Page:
Computer-Based Music Research
Artificial Intelligence Models of Musical Expression

The goal of this project is to use Artificial Intelligence methods to study the phenomenon of expressive music performance. The focus of the project is on developing and using machine learning and data mining methods for the analysis of expressive performance data. The goal is to gain a deeper understanding of this complex domain of human competence and to contribute new methods to the (relatively new) branch of musicology that tries to develop quantitative models and theories of musical expression.

By musical expression, we mean the variations in tempo, timing, dynamics, articulation, etc. that performers apply when playing and "interpreting" a piece. Our goal is to study real expressive performances with machine learning methods, in order to discover some fundamental patterns or principles that characterize "sensible" musical performances, and to elucidate the relation between structural aspects of the music and typical or musically "sensible" performance patterns. The ultimate result would be a formal model that explains or predicts those aspects of expressive variation that seem to be common to most typical performances and can thus be regarded as fundamental principles.

To achieve this, it is necessary to

  • obtain high-quality performances by human musicians (e.g., pianists),
  • extract the ``expressive'' aspects from these and transform them into data that is amenable to computer analysis (e.g., tempo and dynamics curves),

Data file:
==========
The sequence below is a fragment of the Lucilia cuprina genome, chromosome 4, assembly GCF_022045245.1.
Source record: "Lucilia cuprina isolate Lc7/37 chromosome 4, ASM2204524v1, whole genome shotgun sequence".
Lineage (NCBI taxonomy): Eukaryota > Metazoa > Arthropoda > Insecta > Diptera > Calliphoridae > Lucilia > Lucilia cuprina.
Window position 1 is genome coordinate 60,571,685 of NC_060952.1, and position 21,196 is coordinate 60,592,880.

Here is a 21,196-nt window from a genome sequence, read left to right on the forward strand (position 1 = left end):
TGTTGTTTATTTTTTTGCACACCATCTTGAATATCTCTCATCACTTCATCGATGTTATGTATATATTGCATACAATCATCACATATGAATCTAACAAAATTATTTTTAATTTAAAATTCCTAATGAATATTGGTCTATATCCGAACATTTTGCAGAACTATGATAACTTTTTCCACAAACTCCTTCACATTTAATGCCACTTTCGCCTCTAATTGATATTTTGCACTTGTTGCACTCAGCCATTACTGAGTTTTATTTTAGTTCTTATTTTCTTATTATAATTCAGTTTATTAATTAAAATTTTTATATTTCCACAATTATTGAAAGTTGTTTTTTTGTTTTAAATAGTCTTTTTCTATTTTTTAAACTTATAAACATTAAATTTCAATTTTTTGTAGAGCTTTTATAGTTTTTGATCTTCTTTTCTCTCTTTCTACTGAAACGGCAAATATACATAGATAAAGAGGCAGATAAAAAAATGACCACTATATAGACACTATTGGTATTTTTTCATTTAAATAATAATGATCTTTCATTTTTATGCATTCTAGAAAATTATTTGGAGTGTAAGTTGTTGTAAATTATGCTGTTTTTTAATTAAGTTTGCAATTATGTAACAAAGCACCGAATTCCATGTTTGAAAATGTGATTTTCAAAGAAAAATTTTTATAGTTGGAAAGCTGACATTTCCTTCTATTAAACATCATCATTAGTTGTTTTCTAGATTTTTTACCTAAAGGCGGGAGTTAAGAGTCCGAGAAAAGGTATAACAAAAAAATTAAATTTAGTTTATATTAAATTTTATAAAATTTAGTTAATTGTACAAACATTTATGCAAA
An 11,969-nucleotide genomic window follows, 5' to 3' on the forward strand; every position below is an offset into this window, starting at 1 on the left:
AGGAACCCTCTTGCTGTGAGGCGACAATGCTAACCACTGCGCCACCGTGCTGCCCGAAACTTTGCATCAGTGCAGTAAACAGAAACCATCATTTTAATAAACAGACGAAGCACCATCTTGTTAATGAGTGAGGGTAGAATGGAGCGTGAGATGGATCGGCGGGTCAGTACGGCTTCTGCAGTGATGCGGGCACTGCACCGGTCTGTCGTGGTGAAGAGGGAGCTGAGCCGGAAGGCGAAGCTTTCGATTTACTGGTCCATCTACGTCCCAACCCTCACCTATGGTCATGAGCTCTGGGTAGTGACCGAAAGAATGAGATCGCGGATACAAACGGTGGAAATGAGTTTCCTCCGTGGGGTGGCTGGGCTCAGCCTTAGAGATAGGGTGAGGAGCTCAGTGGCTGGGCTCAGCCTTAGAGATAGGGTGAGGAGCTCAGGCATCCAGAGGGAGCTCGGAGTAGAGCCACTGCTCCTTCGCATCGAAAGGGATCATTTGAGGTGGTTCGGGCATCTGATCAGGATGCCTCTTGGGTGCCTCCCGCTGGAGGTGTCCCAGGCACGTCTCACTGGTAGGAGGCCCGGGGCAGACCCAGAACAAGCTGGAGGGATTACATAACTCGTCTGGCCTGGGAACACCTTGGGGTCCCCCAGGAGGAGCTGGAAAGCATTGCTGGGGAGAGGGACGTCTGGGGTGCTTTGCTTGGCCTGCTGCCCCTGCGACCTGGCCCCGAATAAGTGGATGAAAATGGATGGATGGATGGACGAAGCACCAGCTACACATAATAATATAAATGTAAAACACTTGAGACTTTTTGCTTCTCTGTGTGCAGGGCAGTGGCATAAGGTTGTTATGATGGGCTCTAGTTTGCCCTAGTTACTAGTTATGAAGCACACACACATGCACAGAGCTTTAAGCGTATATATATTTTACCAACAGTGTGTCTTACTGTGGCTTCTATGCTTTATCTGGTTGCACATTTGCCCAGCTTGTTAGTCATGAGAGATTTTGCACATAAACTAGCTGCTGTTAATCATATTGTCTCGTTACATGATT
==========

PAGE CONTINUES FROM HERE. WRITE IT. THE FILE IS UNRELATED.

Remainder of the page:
• analyze the structure (meter, grouping, harmony, etc.) of the pieces and represent the scores and their structure in a formal representation language,
  • develop machine learning algorithms that search for systematic connections between structural aspects of the music and typical expression patterns, and formulate their findings as symbolic rules,
  • perform systematic experiments with different representations, sets of performances, musical styles, etc., and
  • analyze the learning results with a view to both qualitative (are the discovered rules musically sensible? interesting? related to theories by other expression researchers?) and quantitative terms (how much of the variance can be explained? where are the limits?).

  • "The Creative Processor", WIRED MAGAZINE, 1 September 2001

  • "Der automatische Horowitz", Der Spiegel, 4 June 2002
  • Article on our project in FORMAT Science, March 2004
  • Article on our project in Die Presse, 1 June 2004, p. 26

Research staff

  • Gerhard Widmer


Austrian Science Fund (FWF)

START Research Prize

Key facts